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What Is Your Advisor Really Costing You?

In a recent article in Morningstar, John Rekenthaler talked about how Ameriprise and other brokerages/custodians/advisors offer funds based on how much revenue they get from the fund companies.  These so-called revenue-sharing agreements, he argues, are a way for the brokerages to hide the income they are actually earning from the advice they are providing to their clients, plus it biases their recommendations in favor of funds that pay them more rather than on quality, performance, or other factors that would provide better benefit to their clients.

This reminded me of the experience that a friend living in Baltimore recently shared with me.  Janice had started working with a financial advisor at a well-known financial company about five years ago after her husband had died. Needing help with her investments, she had interviewed a number of Registered Investment Advisor (RIA) firms as well as other big-name financial companies that offer financial advice.  Janice admitted that she had difficulty understanding the differences between them, so she ultimately focused on cost.  Most of the advisors were fee-only RIAs who all pretty consistently charged annual fees based on 1% of the value of an investment portfolio, which in her case amounted to about $10,000.  But the advisor she ultimately selected – a large company in the financial services industry – charged only about $3,500.  Or so she thought.

Last month Janice’s advisor contacted her to announce that the firm had terminated its relationship with its custodian (the company that holds and chooses the mutual funds in which she can invest).  They had switched to a different custodian with a different set of mutual fund choices, and her new annual fee would be 1.58% of the value of her portfolio, or over $14,000 per year moving forward.  Shocked, Janice demanded to know why the fees were going up so much.  She was more shocked by the reply: “Actually these new fees are lower than what you had been paying before.”

It turned out that although the advisor’s fee was relatively low, the fees embedded in the mutual funds available to Janice were extremely high.  Those fees had been buried in legal documents and had not been communicated to Janice in any clear fashion.  Renkenthaler told of a similar experience when writing his article.  The details of the Ameriprise agreements were uncovered, as he put it, “not from talking with Ameriprise but instead by combing through a legal filing.”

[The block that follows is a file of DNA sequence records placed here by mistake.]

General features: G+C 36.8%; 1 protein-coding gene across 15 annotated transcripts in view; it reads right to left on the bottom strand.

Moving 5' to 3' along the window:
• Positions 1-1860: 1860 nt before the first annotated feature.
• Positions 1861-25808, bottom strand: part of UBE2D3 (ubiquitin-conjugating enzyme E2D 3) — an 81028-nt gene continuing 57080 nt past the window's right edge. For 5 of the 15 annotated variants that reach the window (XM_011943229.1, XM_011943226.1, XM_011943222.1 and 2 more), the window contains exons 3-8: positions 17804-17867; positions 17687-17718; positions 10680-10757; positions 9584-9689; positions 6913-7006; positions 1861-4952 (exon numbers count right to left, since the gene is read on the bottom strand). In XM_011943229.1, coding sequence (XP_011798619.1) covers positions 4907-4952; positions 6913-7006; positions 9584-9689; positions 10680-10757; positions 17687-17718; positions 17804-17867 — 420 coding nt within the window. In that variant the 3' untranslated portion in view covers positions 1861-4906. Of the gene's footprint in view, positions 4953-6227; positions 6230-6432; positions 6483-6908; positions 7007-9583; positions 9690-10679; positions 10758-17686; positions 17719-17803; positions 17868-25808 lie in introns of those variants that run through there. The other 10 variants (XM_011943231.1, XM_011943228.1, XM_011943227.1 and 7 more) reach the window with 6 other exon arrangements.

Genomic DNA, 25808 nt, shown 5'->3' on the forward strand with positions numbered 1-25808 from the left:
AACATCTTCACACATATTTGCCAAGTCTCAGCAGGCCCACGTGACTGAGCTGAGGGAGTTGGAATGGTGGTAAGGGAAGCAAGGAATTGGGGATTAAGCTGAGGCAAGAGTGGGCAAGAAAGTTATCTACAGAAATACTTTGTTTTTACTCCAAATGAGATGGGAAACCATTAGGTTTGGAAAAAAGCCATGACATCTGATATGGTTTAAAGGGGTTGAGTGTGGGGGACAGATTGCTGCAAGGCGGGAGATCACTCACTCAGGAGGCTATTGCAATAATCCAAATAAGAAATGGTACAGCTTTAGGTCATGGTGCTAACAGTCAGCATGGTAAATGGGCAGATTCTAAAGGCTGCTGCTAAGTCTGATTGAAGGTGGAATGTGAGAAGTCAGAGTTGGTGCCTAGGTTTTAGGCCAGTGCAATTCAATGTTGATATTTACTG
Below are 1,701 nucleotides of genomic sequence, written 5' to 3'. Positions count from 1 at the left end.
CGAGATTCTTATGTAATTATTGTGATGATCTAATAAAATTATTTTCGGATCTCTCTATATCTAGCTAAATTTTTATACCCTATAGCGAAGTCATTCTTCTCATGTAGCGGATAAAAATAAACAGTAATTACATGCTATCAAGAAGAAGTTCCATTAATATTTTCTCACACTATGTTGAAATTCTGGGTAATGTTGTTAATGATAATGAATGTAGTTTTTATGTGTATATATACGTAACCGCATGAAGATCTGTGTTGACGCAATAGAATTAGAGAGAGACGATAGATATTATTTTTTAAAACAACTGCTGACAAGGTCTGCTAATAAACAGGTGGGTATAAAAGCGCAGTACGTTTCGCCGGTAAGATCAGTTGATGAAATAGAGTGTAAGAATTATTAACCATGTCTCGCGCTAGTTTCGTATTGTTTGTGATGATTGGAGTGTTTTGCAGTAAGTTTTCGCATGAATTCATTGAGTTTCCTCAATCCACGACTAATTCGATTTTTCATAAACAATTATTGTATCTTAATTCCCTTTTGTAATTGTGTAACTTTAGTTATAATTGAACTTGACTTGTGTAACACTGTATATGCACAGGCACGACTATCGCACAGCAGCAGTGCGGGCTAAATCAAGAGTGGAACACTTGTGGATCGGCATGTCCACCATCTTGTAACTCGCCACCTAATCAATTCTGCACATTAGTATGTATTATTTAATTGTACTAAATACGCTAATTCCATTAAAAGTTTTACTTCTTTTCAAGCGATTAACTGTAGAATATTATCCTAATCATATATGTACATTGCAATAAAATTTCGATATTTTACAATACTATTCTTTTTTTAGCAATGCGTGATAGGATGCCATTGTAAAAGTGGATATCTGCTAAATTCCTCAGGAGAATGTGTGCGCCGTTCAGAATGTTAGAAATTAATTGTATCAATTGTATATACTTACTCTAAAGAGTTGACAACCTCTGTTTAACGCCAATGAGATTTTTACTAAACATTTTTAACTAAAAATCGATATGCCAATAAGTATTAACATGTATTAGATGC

How can you determine just how much your financial advisor is costing you?  Don’t be afraid to ask!  But be sure to ask for disclosure of all his/her income related to your investments as well as the costs of the investments themselves.  Mutual fund annual expenses (including 12b-1 distribution fees) and sales loads, as Janice discovered, can really drive up the overall amount you are paying.  What’s typical these days? From what I’ve read and heard from other professionals, it’s probably about 1% for a $1 million portfolio plus an additional 0.75% – 1.00% for the investment choices, for a total of 1.75% – 2.00% annually. Larger portfolios generally cost less in percentage terms, while smaller ones may cost more.

While that may all sound high in dollar terms, good advisors do provide real value with investment risk management (especially during scary times when markets are plunging) as well as with advice in other areas such as tax and education planning that can save you tens of thousands of dollars.  Most importantly, they can help you improve your financial decision-making so that you maximize the likelihood of being able to do everything you want to do in your future.  How much is that worth?

The lesson for Janice was to probe deeply enough to uncover the real total cost.  The compensation model is a good indicator of behavior, and hidden fees should be taken as a warning.



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